Massachusetts Institute of Technology

Case Studies - Massachusetts Institute of Technology

About Massachusetts Institute of Technology

The Massachusetts Institute of Technology—or MIT—has long been considered one of the most globally-minded universities in the country. The Institute is known world-wide, and it attracts students, professors, and scholars from around the globe. MIT acts as a hub for collaboration between people from myriad nations. True to its motto of "Mens et Manus", ("Mind and Hand", or the idea of practical application,) thousands of students go abroad each year. They travel to other countries to work, study, and conduct research. Yet many of those community members lack even basic competency in the language of the country they visit. This limits their ability to truly engage with their "host countries"—and the citizens of those countries—in a deeper way.


MIT needs a more far-reaching, flexible way to support these diverse language-learning needs. Traditional classroom courses at MIT are limited to just seven foreign languages, a much smaller number than the 50+ countries that MIT community members visit. Aside from the limited number of languages served by traditional classroom courses, the ones available can prove infeasible for students with overloaded course schedules and curricular requirements.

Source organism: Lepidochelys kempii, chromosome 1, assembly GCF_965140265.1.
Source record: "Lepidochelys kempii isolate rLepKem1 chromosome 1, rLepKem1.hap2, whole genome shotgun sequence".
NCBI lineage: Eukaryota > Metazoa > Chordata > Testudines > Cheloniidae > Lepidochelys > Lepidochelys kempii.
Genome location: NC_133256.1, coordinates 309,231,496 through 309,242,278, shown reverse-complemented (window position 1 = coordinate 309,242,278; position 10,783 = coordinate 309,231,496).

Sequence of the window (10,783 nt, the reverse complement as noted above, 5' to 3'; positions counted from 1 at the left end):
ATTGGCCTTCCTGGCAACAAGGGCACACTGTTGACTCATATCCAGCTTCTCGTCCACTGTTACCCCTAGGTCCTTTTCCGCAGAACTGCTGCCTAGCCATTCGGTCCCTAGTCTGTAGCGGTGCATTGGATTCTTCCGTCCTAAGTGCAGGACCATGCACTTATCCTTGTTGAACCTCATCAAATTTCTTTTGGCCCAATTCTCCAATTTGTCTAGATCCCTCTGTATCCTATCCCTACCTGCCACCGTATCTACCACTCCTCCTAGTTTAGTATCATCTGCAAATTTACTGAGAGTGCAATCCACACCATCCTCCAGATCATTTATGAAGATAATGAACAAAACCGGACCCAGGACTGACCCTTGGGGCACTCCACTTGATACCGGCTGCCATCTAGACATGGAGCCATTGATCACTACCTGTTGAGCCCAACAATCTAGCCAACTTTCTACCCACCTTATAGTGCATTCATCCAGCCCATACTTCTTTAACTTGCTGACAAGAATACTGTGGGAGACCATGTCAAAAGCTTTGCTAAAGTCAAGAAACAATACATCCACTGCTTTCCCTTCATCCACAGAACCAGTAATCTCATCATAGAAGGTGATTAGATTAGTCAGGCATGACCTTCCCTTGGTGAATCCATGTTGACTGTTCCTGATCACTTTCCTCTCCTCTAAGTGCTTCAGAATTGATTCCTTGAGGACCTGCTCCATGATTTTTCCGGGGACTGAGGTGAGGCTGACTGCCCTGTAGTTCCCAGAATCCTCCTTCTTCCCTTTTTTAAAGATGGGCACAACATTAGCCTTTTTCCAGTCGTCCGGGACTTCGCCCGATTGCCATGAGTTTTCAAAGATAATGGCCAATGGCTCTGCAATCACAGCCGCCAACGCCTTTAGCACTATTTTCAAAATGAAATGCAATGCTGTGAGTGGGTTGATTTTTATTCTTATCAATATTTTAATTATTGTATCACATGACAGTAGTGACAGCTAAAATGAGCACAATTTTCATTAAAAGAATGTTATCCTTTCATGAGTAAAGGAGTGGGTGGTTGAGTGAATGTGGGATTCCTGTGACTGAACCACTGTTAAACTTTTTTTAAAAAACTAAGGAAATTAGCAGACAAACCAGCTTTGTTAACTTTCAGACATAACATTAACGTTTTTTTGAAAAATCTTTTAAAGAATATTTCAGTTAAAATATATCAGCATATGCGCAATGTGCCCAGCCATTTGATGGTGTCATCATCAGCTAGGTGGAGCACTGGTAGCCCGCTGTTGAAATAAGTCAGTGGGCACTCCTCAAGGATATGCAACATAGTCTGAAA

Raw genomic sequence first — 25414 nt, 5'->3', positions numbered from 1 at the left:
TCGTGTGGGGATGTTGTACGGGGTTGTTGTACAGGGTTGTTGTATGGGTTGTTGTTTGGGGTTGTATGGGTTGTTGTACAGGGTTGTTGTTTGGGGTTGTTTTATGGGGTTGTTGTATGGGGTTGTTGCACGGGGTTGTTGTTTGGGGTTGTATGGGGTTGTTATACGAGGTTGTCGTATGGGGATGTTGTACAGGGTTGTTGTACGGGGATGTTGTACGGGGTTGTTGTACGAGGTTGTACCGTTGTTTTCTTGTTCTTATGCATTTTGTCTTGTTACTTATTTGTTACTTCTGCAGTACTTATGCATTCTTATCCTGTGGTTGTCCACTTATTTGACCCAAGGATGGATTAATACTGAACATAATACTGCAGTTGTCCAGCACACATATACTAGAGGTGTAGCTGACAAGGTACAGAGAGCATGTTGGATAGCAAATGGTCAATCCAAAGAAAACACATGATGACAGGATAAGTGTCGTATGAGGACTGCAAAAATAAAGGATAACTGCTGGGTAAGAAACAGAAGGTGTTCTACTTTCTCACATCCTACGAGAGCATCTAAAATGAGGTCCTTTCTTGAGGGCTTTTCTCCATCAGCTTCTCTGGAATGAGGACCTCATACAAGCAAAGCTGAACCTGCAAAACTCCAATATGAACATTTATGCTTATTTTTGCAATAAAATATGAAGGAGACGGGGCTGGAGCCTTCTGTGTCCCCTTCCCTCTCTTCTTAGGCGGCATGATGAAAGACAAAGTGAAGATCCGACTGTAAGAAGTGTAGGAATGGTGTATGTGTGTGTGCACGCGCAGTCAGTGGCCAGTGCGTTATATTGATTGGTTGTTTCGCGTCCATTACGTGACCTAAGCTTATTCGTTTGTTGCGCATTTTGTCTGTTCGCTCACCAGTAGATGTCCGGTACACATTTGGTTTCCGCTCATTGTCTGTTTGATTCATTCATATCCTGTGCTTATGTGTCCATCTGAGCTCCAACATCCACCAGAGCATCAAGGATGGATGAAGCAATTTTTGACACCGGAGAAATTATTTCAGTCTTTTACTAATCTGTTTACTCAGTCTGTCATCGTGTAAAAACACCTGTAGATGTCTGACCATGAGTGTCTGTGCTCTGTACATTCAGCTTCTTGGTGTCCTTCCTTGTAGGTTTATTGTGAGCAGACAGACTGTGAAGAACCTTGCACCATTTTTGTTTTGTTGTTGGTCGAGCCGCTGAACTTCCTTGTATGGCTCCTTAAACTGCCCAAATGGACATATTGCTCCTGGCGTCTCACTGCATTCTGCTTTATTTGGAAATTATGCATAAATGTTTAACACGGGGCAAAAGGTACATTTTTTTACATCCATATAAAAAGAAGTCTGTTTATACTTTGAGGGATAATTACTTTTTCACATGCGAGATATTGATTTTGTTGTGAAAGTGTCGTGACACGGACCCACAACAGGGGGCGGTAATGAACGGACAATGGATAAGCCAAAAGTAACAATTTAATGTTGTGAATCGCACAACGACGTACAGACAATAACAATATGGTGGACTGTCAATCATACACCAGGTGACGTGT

MIT Libraries identified Byki, (an acronym for "Before You Know It",) as the solution to their community members' needs. Byki is a web app for learning over 80 languages and is available 24-7. This new system will help MIT students gain a basic foundation in foreign languages and will also help foreign students practice their English. Because Byki is available online and through mobile devices (both iOS and Android devices), students are able to learn language at the computer or on the go—a critical feature for a tech-savvy school like MIT! Students may access the system from the libraries, dorms, or anywhere else they get online.


The Byki program launched at MIT in the fall of 2011. Patsy Baudoin, the Foreign Languages & Literatures Librarian at MIT, expected to see high demand from students who go abroad: "People here travel a lot. They need to brush up on language skills or learn the basics". Patsy was correct: within the first four months, almost 200 MIT community members had signed up for an account. In total, they've logged over 140 hours of language learning. Spanish has been the most popular language that students access, with French, German, Russian, and Mandarin Chinese close behind. This spring, the Byki program will also be implemented by the Foreign Languages & Literatures department. Language professors have the ability to author their own learning material to complement existing curriculum.